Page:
So now you’ve got something to say, let’s go for it. But … what now?
5. You Don’t Know How to Measure the Results?
What do you mean, you’ll know how it went afterwards? After what? After you spend the entire launch weekend talking to an empty auditorium? After nobody turns up and your new product is still sitting on the shelves, gathering dust? Is your résumé up to date? Good, you’ll likely need it.
You need social-media analytics that work. Let me repeat that.
You need social-media analytics that work.
If you can’t measure how well it’s working, what exactly is the point of investing time, money and serious effort into defining objectives, appointing a champion and organizing content for your people to share? Do you think your CFO is going to love you for throwing money into what looks like the proverbial black hole? I thought not. So do something about it.
As a minimum (and I do mean minimum) you need to know in real-time:
- How many times people share every piece of content
- How many clicks are generated from the downstream networks
- Which networks amplify your message most
- How many registrations your shared content generates
- What type of content works best for you
- Which of your people are the most active and successful sharers
Then, at least, you can monitor what works and what doesn’t and make any corrections as you go. You probably need to know a lot more than that, and there are tools that will do it for you, but I can see you may already be at full capacity right now. Let’s quit while we’re ahead. Questions?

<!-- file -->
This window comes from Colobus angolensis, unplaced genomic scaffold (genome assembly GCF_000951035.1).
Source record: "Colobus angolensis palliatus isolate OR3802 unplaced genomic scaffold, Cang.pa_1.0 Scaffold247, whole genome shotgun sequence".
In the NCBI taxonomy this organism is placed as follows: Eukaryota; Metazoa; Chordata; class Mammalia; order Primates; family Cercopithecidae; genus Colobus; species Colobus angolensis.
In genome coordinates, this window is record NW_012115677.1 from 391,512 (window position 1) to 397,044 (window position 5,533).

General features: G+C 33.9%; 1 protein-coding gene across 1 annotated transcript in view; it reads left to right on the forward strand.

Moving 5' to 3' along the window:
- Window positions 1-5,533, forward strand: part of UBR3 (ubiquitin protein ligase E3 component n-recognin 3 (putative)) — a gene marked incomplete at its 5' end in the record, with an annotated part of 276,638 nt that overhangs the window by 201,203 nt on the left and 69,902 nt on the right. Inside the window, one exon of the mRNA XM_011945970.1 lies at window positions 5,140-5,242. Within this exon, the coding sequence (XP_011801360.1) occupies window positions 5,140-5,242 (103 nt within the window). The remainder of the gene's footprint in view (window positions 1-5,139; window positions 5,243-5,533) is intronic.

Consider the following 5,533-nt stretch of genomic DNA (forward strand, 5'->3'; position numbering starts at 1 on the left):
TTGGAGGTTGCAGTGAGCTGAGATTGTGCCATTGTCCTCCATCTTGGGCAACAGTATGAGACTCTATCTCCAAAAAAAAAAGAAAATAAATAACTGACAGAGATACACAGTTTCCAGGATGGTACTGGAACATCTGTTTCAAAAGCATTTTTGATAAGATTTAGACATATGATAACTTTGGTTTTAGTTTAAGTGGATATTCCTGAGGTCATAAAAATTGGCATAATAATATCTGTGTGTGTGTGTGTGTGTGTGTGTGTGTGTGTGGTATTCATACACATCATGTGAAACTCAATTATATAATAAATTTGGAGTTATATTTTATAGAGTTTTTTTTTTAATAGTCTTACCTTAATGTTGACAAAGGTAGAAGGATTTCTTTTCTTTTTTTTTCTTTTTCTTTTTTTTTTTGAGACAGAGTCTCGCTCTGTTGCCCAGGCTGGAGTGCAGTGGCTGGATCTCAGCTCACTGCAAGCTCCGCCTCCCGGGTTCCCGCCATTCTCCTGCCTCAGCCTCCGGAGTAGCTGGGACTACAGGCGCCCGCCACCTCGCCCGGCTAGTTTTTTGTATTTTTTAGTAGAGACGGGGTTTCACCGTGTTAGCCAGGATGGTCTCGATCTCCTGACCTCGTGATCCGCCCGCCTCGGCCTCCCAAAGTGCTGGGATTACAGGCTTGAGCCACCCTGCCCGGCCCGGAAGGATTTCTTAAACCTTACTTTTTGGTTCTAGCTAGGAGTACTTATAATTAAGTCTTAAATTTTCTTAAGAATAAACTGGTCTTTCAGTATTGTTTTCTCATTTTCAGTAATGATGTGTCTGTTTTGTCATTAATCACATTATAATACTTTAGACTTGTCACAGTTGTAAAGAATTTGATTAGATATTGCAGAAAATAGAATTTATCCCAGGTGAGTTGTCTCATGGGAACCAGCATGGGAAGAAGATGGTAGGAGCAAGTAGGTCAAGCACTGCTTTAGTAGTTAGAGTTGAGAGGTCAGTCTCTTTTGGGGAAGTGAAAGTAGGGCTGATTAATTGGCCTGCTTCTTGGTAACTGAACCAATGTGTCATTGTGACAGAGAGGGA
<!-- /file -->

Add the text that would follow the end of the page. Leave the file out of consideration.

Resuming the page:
OK, good question. You need to know which of your employees are the most active and successful because you’re going to recognize their efforts and reward them. Pay for them to eat out maybe, or buy them some goodies. Stuff like that.
What do you mean, you pay them enough already? You cannot be serious!
OK, you are serious. Then I return to my original point of view:
You are doomed to fail. DON’T DO IT!
Oh, and by the way, from here on in, you’re on your own. I quit.
P.S. If you come to your senses – great. Employee advocacy is one of the most powerful business-communication tools around.
Image Credits: DaVinci Studio
Mike Bailey is a qualified engineer and freelance writer. During more than 30 years in industry he enjoyed regular, first-hand evidence of the impact of employee advocacy and is convinced of its power as a highly effective business practice.
Mike works one-to-one with a limited number of B2B clients, specializing in the small-business and start-up sectors. He also consults for SmarpShare, a ...